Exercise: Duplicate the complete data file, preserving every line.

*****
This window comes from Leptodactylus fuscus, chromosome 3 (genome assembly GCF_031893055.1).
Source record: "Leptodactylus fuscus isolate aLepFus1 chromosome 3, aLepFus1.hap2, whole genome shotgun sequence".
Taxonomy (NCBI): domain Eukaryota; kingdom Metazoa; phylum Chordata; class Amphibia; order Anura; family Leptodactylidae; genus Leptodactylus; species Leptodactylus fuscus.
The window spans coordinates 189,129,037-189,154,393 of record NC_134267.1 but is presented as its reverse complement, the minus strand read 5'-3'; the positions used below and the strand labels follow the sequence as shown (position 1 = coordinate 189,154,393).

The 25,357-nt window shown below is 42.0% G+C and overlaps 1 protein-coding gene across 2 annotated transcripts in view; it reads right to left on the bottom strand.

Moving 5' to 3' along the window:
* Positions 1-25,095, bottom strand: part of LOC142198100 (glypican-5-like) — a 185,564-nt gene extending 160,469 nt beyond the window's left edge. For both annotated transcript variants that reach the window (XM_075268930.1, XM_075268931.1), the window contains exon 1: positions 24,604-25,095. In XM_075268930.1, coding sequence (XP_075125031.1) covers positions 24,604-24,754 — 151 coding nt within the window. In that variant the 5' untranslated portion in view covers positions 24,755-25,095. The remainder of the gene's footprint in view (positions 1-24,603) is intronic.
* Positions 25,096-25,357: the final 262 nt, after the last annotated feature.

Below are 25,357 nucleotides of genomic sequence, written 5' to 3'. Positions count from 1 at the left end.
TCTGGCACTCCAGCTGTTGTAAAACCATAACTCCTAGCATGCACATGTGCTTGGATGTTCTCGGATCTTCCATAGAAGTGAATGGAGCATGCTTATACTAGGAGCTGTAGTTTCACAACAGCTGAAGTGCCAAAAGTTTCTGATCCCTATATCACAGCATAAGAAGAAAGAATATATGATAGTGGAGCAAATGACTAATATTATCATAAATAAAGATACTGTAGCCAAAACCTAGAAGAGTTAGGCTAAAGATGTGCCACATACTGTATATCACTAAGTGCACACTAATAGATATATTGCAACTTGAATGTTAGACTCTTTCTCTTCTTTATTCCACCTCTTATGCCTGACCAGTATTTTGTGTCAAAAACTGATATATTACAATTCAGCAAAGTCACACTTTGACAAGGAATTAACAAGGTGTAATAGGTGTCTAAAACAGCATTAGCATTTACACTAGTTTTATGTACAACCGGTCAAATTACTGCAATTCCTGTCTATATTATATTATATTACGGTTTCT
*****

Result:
This window comes from Leptodactylus fuscus, chromosome 3 (genome assembly GCF_031893055.1).
Source record: "Leptodactylus fuscus isolate aLepFus1 chromosome 3, aLepFus1.hap2, whole genome shotgun sequence".
Taxonomy (NCBI): domain Eukaryota; kingdom Metazoa; phylum Chordata; class Amphibia; order Anura; family Leptodactylidae; genus Leptodactylus; species Leptodactylus fuscus.
The window spans coordinates 189,129,037-189,154,393 of record NC_134267.1 but is presented as its reverse complement, the minus strand read 5'-3'; the positions used below and the strand labels follow the sequence as shown (position 1 = coordinate 189,154,393).

The 25,357-nt window shown below is 42.0% G+C and overlaps 1 protein-coding gene across 2 annotated transcripts in view; it reads right to left on the bottom strand.

Moving 5' to 3' along the window:
* Positions 1-25,095, bottom strand: part of LOC142198100 (glypican-5-like) — a 185,564-nt gene extending 160,469 nt beyond the window's left edge. For both annotated transcript variants that reach the window (XM_075268930.1, XM_075268931.1), the window contains exon 1: positions 24,604-25,095. In XM_075268930.1, coding sequence (XP_075125031.1) covers positions 24,604-24,754 — 151 coding nt within the window. In that variant the 5' untranslated portion in view covers positions 24,755-25,095. The remainder of the gene's footprint in view (positions 1-24,603) is intronic.
* Positions 25,096-25,357: the final 262 nt, after the last annotated feature.

Below are 25,357 nucleotides of genomic sequence, written 5' to 3'. Positions count from 1 at the left end.
TCTGGCACTCCAGCTGTTGTAAAACCATAACTCCTAGCATGCACATGTGCTTGGATGTTCTCGGATCTTCCATAGAAGTGAATGGAGCATGCTTATACTAGGAGCTGTAGTTTCACAACAGCTGAAGTGCCAAAAGTTTCTGATCCCTATATCACAGCATAAGAAGAAAGAATATATGATAGTGGAGCAAATGACTAATATTATCATAAATAAAGATACTGTAGCCAAAACCTAGAAGAGTTAGGCTAAAGATGTGCCACATACTGTATATCACTAAGTGCACACTAATAGATATATTGCAACTTGAATGTTAGACTCTTTCTCTTCTTTATTCCACCTCTTATGCCTGACCAGTATTTTGTGTCAAAAACTGATATATTACAATTCAGCAAAGTCACACTTTGACAAGGAATTAACAAGGTGTAATAGGTGTCTAAAACAGCATTAGCATTTACACTAGTTTTATGTACAACCGGTCAAATTACTGCAATTCCTGTCTATATTATATTATATTACGGTTTCT